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Possible to trim a table leaf?

Posted by quandary (My Page) on
Fri, Sep 24, 10 at 23:38

I'm considering purchasing a dining table on craigslist. It has a leaf, which would make it too long for my space. I was wondering whether it might be possible to trim the width of the leaf. It would seem that you could drill the existing holes on the side of the leaf deeper before you made the cut, so it would line up correctly. I would need to trim about 10", but that seems like it would be easier than just a couple of inches.

The table is skirted below the top, so that would complicate things. I haven't seen it in person yet, but it may be veneer.

I'm having trouble finding the right sized table. Is this a really stupid idea?

Here is a link that might be useful: The table


Follow-Up Postings:

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RE: Possible to trim a table leaf?

Not sure I understand? Use it without the leaf.
Perhaps the leaf has no apron. That was done in lower end tables, in which case you could cut the leaf. But if the leaf has an apron...don't try it...
Either use the table as is until you have a large enough place, or don't buy it.
Linda C


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RE: Possible to trim a table leaf?

Thanks, Linda C, for your quick response. I would imagine the leaf has an apron (not skirt -- sorry). I would like to be able to use a leaf sometimes, but this one's just too big.

Thanks for setting me straight -- I know you are right!


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RE: Possible to trim a table leaf?

"Perhaps the leaf has no apron. That was done in lower end tables, in which case you could cut the leaf. But if the leaf has an apron...don't try it... "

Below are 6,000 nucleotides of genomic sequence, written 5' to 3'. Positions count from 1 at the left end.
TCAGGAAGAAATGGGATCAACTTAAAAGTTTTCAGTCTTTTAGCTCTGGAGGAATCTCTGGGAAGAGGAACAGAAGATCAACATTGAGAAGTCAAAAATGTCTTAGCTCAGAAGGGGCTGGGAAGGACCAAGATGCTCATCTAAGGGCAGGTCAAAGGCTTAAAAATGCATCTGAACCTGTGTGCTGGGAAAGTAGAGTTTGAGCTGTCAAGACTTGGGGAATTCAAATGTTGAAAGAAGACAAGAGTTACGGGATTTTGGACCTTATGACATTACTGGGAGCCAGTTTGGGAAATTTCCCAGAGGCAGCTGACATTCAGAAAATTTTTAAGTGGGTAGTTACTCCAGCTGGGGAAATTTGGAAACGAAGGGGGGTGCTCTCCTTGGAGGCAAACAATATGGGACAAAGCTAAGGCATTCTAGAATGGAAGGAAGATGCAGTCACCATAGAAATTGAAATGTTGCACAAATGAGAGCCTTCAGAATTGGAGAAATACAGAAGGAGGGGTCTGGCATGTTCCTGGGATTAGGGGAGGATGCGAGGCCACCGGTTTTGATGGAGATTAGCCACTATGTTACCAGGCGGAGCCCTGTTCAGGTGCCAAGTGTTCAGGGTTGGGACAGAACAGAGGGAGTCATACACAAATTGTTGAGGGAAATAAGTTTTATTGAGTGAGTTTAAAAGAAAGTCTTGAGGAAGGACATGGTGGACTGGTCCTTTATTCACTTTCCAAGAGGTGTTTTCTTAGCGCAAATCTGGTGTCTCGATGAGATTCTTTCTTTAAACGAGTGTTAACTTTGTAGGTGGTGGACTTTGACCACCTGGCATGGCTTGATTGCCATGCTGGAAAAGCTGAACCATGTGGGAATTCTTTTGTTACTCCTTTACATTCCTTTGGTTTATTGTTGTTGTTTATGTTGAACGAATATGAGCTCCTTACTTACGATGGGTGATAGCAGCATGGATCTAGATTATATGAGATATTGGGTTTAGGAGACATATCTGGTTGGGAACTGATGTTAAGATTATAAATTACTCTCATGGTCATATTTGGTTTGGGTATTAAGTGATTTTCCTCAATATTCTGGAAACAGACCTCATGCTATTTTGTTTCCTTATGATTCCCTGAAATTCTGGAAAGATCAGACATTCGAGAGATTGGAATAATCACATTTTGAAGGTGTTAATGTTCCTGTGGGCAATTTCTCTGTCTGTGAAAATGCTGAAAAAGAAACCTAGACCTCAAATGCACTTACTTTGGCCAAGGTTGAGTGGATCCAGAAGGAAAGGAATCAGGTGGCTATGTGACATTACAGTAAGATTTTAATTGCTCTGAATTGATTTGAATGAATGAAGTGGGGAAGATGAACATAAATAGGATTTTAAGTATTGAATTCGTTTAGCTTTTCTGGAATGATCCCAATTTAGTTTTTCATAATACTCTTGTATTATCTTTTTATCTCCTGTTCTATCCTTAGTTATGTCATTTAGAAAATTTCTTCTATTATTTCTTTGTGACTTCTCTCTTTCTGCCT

Table leaves without aprons are not just on "lower end tables."

You can cut the entire leaf narrower, apron and all with the correct tools (think bandsaw).

It just needs enough clearance to cut everything.

You will need to put some kind of finish on the cut edges to prevent warping.


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RE: Possible to trim a table leaf?

If it's a veneer piece, lots of extra care has to be taken or there are splinters in its future.
You could make a leaf any size you wanted from a piece of pine or plywood, if you used a tablecloth. Then the value of the table would be preserved. It must be some leaf if you can remove 10 inches and still have it useful. I could see having a cabinetmaker divide it exactly in half, giving you the most flexibility, and still keeping the table's value, because it would be cut with the proper equipment and skill. A 14" tablesaw with a zero-clearance insert could slice right through this, including the apron. He would have to pre-score any elaborate veneer on the apron, because one side of it would still splinter pretty badly, unless he stopped the cut, flipped the leaf end for end, and cut in the opposite direction. The cut would be dressed with a sanding block &/or sharp hand-planes.
Casey


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